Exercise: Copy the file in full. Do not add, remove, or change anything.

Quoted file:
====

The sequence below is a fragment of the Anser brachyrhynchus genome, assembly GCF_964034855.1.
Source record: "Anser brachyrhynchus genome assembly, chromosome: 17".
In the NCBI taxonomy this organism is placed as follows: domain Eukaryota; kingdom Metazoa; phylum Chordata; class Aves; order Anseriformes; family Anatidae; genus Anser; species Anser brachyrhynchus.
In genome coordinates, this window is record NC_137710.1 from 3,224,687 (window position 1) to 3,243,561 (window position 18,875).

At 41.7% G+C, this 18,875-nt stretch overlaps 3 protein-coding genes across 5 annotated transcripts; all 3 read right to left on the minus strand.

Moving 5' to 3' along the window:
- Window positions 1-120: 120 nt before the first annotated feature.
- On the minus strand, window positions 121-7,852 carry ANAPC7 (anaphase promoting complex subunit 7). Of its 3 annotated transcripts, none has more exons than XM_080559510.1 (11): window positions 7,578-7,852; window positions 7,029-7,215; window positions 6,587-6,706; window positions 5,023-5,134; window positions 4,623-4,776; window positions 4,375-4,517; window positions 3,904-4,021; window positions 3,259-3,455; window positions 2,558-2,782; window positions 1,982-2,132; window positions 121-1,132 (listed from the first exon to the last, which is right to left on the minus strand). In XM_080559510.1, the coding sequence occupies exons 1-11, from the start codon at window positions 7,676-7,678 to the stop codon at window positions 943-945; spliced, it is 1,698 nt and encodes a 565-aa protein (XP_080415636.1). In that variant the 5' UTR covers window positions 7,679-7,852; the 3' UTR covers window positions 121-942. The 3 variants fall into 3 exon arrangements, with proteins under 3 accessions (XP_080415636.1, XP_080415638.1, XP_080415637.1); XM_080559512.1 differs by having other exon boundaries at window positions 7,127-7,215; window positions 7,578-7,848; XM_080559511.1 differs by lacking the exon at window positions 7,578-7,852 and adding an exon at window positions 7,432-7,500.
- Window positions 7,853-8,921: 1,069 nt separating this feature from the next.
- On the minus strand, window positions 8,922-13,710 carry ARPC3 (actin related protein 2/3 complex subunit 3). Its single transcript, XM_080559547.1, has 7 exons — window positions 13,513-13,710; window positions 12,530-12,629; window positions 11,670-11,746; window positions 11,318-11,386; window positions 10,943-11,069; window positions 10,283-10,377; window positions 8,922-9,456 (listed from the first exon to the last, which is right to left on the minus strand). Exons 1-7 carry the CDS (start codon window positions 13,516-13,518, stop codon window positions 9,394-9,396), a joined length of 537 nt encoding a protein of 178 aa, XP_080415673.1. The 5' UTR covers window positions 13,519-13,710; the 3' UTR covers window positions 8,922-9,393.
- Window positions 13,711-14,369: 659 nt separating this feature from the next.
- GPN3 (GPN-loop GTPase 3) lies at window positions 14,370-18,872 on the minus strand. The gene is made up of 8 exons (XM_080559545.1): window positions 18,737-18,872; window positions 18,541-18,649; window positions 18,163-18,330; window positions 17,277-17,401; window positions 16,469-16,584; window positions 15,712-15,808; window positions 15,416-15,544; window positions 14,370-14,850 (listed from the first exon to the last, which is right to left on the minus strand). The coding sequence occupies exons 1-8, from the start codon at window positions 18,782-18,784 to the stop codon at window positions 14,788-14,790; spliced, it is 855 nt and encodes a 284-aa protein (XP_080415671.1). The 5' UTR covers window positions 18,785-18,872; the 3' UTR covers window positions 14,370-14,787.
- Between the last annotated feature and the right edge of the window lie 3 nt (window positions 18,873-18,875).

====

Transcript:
The sequence below is a fragment of the Anser brachyrhynchus genome, assembly GCF_964034855.1.
Source record: "Anser brachyrhynchus genome assembly, chromosome: 17".
In the NCBI taxonomy this organism is placed as follows: domain Eukaryota; kingdom Metazoa; phylum Chordata; class Aves; order Anseriformes; family Anatidae; genus Anser; species Anser brachyrhynchus.
In genome coordinates, this window is record NC_137710.1 from 3,224,687 (window position 1) to 3,243,561 (window position 18,875).

At 41.7% G+C, this 18,875-nt stretch overlaps 3 protein-coding genes across 5 annotated transcripts; all 3 read right to left on the minus strand.

Moving 5' to 3' along the window:
- Window positions 1-120: 120 nt before the first annotated feature.
- On the minus strand, window positions 121-7,852 carry ANAPC7 (anaphase promoting complex subunit 7). Of its 3 annotated transcripts, none has more exons than XM_080559510.1 (11): window positions 7,578-7,852; window positions 7,029-7,215; window positions 6,587-6,706; window positions 5,023-5,134; window positions 4,623-4,776; window positions 4,375-4,517; window positions 3,904-4,021; window positions 3,259-3,455; window positions 2,558-2,782; window positions 1,982-2,132; window positions 121-1,132 (listed from the first exon to the last, which is right to left on the minus strand). In XM_080559510.1, the coding sequence occupies exons 1-11, from the start codon at window positions 7,676-7,678 to the stop codon at window positions 943-945; spliced, it is 1,698 nt and encodes a 565-aa protein (XP_080415636.1). In that variant the 5' UTR covers window positions 7,679-7,852; the 3' UTR covers window positions 121-942. The 3 variants fall into 3 exon arrangements, with proteins under 3 accessions (XP_080415636.1, XP_080415638.1, XP_080415637.1); XM_080559512.1 differs by having other exon boundaries at window positions 7,127-7,215; window positions 7,578-7,848; XM_080559511.1 differs by lacking the exon at window positions 7,578-7,852 and adding an exon at window positions 7,432-7,500.
- Window positions 7,853-8,921: 1,069 nt separating this feature from the next.
- On the minus strand, window positions 8,922-13,710 carry ARPC3 (actin related protein 2/3 complex subunit 3). Its single transcript, XM_080559547.1, has 7 exons — window positions 13,513-13,710; window positions 12,530-12,629; window positions 11,670-11,746; window positions 11,318-11,386; window positions 10,943-11,069; window positions 10,283-10,377; window positions 8,922-9,456 (listed from the first exon to the last, which is right to left on the minus strand). Exons 1-7 carry the CDS (start codon window positions 13,516-13,518, stop codon window positions 9,394-9,396), a joined length of 537 nt encoding a protein of 178 aa, XP_080415673.1. The 5' UTR covers window positions 13,519-13,710; the 3' UTR covers window positions 8,922-9,393.
- Window positions 13,711-14,369: 659 nt separating this feature from the next.
- GPN3 (GPN-loop GTPase 3) lies at window positions 14,370-18,872 on the minus strand. The gene is made up of 8 exons (XM_080559545.1): window positions 18,737-18,872; window positions 18,541-18,649; window positions 18,163-18,330; window positions 17,277-17,401; window positions 16,469-16,584; window positions 15,712-15,808; window positions 15,416-15,544; window positions 14,370-14,850 (listed from the first exon to the last, which is right to left on the minus strand). The coding sequence occupies exons 1-8, from the start codon at window positions 18,782-18,784 to the stop codon at window positions 14,788-14,790; spliced, it is 855 nt and encodes a 284-aa protein (XP_080415671.1). The 5' UTR covers window positions 18,785-18,872; the 3' UTR covers window positions 14,370-14,787.
- Between the last annotated feature and the right edge of the window lie 3 nt (window positions 18,873-18,875).